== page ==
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Abstract

Burial is an integral part of reconciling with death. In this way, mortuary practices are made for the living; and the manner of death and burials continue to affect the politics of the living. Especially after collective traumatic events such as the Srebrenica massacre, reburials become central to the reconciliation process of the surviving communities. The process of reburial, however, also facilitates the claims that a particular territory is part of a specific, ethnic ‘homeland’. As reburials aim to forget the atrocities, they also commemorate them. Although reburial is one of the few ways of moving on after the death of a loved one, it simultaneously claims territory for the communities whose dead are buried there, potentially reigniting tensions in the future. Reburial allows communal reconciliation, but only for the community of the victims. For the community of the perpetrators, such a reburial only serves as a humiliation and inhibits harmony. Attempting to reconcile post-conflict multi-ethnic communities is thus impossible without understanding the profound effects that the community of the dead continues to play in the lives of the living.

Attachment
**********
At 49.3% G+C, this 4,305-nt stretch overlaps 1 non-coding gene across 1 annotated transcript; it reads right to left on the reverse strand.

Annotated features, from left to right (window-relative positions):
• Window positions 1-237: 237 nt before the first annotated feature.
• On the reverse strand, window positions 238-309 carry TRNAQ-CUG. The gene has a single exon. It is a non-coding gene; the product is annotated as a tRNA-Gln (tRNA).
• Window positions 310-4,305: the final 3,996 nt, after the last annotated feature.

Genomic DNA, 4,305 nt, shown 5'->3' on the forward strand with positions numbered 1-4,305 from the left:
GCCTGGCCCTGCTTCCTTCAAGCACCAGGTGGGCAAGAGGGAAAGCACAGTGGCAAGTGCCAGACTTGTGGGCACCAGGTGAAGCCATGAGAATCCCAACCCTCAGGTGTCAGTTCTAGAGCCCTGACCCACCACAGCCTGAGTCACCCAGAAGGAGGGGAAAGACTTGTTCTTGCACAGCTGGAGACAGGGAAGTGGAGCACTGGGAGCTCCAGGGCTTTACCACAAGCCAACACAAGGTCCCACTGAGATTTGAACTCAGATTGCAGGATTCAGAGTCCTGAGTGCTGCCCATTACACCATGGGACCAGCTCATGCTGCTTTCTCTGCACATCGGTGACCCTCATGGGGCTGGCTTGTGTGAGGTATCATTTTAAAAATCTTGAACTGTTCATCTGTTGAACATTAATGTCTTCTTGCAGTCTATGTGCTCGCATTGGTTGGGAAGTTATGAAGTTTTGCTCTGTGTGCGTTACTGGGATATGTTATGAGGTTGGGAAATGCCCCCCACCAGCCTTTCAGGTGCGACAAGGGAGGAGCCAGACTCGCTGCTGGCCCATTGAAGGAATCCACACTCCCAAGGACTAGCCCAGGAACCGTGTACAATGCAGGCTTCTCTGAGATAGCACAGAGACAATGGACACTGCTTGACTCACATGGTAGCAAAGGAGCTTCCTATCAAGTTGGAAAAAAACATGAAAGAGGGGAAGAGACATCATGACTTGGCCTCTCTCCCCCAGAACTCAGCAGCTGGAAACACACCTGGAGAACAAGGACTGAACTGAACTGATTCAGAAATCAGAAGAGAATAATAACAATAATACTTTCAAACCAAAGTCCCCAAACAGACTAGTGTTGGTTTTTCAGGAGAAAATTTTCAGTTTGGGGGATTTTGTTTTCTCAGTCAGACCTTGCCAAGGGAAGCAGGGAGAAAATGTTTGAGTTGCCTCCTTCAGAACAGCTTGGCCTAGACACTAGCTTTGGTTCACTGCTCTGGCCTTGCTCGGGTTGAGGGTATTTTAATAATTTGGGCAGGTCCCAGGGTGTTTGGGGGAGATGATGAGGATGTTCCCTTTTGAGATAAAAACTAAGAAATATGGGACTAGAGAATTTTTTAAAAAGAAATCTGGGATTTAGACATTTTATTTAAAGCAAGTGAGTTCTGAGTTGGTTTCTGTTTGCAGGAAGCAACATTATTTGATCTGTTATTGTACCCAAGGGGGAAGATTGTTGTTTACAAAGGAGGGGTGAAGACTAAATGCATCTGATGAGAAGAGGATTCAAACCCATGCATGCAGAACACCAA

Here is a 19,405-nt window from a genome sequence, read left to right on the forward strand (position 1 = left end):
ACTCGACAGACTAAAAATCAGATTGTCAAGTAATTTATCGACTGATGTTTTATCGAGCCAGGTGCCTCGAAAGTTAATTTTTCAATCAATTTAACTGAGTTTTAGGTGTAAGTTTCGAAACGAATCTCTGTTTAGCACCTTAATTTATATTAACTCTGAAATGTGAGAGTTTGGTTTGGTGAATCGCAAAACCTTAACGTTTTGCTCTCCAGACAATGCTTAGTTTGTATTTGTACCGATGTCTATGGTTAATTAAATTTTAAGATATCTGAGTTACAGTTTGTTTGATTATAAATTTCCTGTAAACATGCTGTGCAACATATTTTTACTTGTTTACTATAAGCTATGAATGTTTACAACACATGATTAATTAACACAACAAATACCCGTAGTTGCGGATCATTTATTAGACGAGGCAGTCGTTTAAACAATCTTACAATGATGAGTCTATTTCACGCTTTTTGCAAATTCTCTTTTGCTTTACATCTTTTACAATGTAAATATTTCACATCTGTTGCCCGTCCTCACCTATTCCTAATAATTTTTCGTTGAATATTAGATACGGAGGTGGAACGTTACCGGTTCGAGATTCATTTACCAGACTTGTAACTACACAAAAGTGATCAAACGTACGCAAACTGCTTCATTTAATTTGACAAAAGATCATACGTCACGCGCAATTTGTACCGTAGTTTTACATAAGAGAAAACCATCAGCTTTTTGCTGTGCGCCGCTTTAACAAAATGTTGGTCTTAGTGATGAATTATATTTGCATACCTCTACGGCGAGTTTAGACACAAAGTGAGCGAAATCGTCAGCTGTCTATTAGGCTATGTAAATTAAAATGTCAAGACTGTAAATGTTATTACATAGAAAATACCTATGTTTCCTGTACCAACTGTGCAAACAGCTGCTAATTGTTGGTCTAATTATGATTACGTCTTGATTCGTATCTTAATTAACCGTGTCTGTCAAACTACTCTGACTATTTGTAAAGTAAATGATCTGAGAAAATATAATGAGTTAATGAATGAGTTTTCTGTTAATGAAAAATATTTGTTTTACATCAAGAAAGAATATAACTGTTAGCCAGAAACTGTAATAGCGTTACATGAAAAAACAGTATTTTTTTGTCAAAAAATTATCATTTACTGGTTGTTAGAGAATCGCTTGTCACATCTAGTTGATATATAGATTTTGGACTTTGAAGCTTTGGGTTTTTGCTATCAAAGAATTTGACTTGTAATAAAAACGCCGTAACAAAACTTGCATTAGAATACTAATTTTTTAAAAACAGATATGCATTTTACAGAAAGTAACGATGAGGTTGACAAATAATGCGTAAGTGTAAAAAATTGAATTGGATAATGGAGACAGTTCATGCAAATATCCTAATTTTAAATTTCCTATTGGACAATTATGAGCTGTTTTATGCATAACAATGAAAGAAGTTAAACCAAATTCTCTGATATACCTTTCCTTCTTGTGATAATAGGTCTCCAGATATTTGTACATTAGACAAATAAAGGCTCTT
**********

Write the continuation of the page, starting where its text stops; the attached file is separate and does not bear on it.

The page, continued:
Creative Commons License

Creative Commons Attribution 3.0 License
This work is licensed under a Creative Commons Attribution 3.0 License.


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